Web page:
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From Robert Lougher <rob.loug...@gmail.com>
Subject Re: Other interesting papers and research
Date Mon, 06 Jun 2005 13:58:45 GMT

On 6/6/05, shudo@computer.org <shudo@computer.org> wrote:
> Hi Dave,
> > From: David P Grove <groved@us.ibm.com>
> >
> > One thing to
> > note is that a threaded interpreter would see something like a 2-4x
> > expansion over "normal" bytecodes when it converts from bytecodes to its
> > internal form (arrays of function pointers).
> Direct threading interpreters like JDK's one work on plain Java
> bytecode and they do not need to expand normal bytecode instructions.
> Such expansion may have been required if Java bytecode is not linear
> and rather a tree or other complicated form.

According to my understanding, an indirect threaded interpreter uses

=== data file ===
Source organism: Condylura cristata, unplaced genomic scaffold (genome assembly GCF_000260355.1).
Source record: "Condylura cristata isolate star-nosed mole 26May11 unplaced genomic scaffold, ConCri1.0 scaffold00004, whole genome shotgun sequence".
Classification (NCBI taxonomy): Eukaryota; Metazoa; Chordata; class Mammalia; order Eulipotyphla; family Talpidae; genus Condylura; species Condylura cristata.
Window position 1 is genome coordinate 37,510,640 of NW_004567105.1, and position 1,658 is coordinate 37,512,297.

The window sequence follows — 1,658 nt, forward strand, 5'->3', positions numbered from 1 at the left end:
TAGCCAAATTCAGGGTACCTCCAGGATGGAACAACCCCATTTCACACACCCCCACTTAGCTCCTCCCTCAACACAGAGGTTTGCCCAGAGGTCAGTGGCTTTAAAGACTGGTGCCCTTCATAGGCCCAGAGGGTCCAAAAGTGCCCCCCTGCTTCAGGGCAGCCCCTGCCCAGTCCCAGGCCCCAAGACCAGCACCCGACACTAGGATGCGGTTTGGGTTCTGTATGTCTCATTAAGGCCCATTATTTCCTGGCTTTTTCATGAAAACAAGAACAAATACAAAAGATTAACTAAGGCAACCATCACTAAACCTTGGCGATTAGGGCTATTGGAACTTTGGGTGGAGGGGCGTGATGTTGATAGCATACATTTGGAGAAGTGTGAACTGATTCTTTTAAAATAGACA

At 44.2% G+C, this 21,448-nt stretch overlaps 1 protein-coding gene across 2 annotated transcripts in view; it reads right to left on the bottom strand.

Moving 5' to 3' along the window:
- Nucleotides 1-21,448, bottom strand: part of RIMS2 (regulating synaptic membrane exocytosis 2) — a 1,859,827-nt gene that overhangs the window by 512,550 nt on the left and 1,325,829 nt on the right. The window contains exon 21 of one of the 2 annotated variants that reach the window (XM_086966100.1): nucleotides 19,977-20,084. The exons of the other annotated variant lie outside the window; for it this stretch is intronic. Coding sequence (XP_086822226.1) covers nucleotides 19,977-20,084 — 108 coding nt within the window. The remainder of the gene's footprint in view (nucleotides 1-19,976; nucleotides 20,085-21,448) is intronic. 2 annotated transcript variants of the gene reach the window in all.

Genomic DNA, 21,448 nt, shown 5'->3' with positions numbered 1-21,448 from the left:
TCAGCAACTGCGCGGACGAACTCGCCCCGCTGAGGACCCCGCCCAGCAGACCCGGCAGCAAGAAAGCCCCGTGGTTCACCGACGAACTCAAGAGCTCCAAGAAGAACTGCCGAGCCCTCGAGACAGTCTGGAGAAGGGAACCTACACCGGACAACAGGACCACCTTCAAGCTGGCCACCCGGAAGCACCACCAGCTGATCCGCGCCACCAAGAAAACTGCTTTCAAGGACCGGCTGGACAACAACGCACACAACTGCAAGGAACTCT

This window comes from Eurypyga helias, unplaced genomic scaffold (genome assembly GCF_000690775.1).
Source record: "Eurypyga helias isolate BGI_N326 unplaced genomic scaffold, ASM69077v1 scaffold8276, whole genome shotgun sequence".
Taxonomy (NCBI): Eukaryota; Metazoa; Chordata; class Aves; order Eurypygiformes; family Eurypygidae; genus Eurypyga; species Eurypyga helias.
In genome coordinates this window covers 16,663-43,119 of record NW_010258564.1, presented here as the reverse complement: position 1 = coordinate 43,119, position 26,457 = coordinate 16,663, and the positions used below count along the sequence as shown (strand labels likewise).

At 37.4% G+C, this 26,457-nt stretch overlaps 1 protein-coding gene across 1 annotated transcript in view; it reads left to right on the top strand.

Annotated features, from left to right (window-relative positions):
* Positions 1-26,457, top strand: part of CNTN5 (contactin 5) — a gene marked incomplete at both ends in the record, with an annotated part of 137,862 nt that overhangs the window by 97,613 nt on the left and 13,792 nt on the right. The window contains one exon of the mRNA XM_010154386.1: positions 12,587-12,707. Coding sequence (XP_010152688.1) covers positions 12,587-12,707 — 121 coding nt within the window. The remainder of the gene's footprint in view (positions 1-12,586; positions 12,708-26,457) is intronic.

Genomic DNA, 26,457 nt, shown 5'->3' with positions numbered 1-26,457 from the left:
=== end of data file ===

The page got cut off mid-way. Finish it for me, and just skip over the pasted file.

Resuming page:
the original bytecode stream.  It's indirect because the handler
address must be looked up via the bytecode.  A direct threaded
interpreter removes this step by placing the actual handler addresses
in the rewritten instruction stream.

For what it's worth, JamVM supports both direct and indirect
threading, with static and dynamic stack-caching respectively.  I seem
to recall an average code size increase of ~4x for JamVM's internal
instruction format but I'll need to recheck my figures to be sure. 
Note, this is assuming a 32-bit architecture.  Handler addresses will
be double on a 64-bit machine, and the code increase over bytecodes
therefore larger.


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